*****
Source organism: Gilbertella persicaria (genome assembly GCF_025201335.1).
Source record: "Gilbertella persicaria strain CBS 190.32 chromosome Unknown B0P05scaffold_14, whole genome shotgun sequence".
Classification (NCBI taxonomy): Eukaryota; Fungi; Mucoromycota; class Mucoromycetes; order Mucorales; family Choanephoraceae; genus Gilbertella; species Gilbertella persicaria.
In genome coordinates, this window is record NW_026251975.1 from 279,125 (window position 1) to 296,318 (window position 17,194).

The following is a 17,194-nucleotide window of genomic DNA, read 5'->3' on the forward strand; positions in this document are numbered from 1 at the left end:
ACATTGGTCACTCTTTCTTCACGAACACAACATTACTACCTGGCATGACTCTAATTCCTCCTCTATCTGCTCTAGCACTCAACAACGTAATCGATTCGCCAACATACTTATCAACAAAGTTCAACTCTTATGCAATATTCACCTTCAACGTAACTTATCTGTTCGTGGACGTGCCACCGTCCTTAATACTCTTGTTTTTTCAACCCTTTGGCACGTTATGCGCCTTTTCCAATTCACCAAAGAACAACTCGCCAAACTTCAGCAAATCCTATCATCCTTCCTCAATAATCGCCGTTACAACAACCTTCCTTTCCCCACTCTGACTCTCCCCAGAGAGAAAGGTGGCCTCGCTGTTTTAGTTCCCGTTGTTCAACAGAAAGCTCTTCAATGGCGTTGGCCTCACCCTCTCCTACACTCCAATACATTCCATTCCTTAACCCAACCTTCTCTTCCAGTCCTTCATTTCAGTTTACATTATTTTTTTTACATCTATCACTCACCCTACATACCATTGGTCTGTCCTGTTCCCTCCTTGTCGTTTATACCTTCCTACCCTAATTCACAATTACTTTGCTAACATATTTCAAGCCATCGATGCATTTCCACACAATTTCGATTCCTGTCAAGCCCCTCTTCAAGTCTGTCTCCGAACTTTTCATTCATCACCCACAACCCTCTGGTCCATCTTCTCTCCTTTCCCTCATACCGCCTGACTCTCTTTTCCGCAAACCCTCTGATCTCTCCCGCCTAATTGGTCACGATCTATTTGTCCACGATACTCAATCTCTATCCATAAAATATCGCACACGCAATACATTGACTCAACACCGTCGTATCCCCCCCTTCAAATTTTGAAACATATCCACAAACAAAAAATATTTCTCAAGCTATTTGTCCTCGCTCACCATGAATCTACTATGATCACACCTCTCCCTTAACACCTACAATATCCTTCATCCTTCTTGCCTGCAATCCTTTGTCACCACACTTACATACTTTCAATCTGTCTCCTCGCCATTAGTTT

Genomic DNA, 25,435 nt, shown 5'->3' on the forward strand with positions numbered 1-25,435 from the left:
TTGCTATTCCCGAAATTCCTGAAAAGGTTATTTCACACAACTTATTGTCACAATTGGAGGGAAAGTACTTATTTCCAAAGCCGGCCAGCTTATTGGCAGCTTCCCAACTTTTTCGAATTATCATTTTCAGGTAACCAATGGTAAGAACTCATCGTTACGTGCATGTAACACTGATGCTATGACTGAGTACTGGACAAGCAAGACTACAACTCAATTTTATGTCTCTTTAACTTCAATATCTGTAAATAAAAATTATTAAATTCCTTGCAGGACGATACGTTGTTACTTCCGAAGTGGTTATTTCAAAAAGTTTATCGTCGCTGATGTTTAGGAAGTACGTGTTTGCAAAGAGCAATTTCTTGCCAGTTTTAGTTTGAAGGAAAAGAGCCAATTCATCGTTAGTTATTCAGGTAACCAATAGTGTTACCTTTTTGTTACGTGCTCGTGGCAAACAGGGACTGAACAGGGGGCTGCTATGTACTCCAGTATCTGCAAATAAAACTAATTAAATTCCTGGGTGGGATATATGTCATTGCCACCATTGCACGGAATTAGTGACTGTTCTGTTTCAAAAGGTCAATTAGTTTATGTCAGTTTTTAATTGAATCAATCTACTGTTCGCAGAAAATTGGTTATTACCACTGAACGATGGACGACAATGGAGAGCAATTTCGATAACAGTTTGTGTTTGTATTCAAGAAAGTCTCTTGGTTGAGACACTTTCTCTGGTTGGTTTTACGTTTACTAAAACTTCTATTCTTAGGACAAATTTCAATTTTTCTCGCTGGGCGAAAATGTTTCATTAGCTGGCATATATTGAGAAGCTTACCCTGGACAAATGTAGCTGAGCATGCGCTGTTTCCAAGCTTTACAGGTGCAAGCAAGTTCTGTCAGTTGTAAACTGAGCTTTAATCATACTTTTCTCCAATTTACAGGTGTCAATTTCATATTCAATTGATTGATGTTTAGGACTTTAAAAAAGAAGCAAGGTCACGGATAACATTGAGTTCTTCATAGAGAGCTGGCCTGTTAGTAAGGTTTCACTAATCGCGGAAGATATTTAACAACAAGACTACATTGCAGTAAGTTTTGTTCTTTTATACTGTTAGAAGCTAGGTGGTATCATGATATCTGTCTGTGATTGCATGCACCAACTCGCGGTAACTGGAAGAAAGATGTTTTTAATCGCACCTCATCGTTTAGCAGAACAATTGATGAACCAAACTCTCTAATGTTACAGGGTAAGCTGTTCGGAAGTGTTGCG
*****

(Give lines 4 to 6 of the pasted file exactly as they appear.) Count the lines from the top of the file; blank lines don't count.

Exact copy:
In genome coordinates, this window is record NW_026251975.1 from 279,125 (window position 1) to 296,318 (window position 17,194).

The following is a 17,194-nucleotide window of genomic DNA, read 5'->3' on the forward strand; positions in this document are numbered from 1 at the left end:
ACATTGGTCACTCTTTCTTCACGAACACAACATTACTACCTGGCATGACTCTAATTCCTCCTCTATCTGCTCTAGCACTCAACAACGTAATCGATTCGCCAACATACTTATCAACAAAGTTCAACTCTTATGCAATATTCACCTTCAACGTAACTTATCTGTTCGTGGACGTGCCACCGTCCTTAATACTCTTGTTTTTTCAACCCTTTGGCACGTTATGCGCCTTTTCCAATTCACCAAAGAACAACTCGCCAAACTTCAGCAAATCCTATCATCCTTCCTCAATAATCGCCGTTACAACAACCTTCCTTTCCCCACTCTGACTCTCCCCAGAGAGAAAGGTGGCCTCGCTGTTTTAGTTCCCGTTGTTCAACAGAAAGCTCTTCAATGGCGTTGGCCTCACCCTCTCCTACACTCCAATACATTCCATTCCTTAACCCAACCTTCTCTTCCAGTCCTTCATTTCAGTTTACATTATTTTTTTTACATCTATCACTCACCCTACATACCATTGGTCTGTCCTGTTCCCTCCTTGTCGTTTATACCTTCCTACCCTAATTCACAATTACTTTGCTAACATATTTCAAGCCATCGATGCATTTCCACACAATTTCGATTCCTGTCAAGCCCCTCTTCAAGTCTGTCTCCGAACTTTTCATTCATCACCCACAACCCTCTGGTCCATCTTCTCTCCTTTCCCTCATACCGCCTGACTCTCTTTTCCGCAAACCCTCTGATCTCTCCCGCCTAATTGGTCACGATCTATTTGTCCACGATACTCAATCTCTATCCATAAAATATCGCACACGCAATACATTGACTCAACACCGTCGTATCCCCCCCTTCAAATTTTGAAACATATCCACAAACAAAAAATATTTCTCAAGCTATTTGTCCTCGCTCACCATGAATCTACTATGATCACACCTCTCCCTTAACACCTACAATATCCTTCATCCTTCTTGCCTGCAATCCTTTGTCACCACACTTACATACTTTCAATCTGTCTCCTCGCCATTAGTTT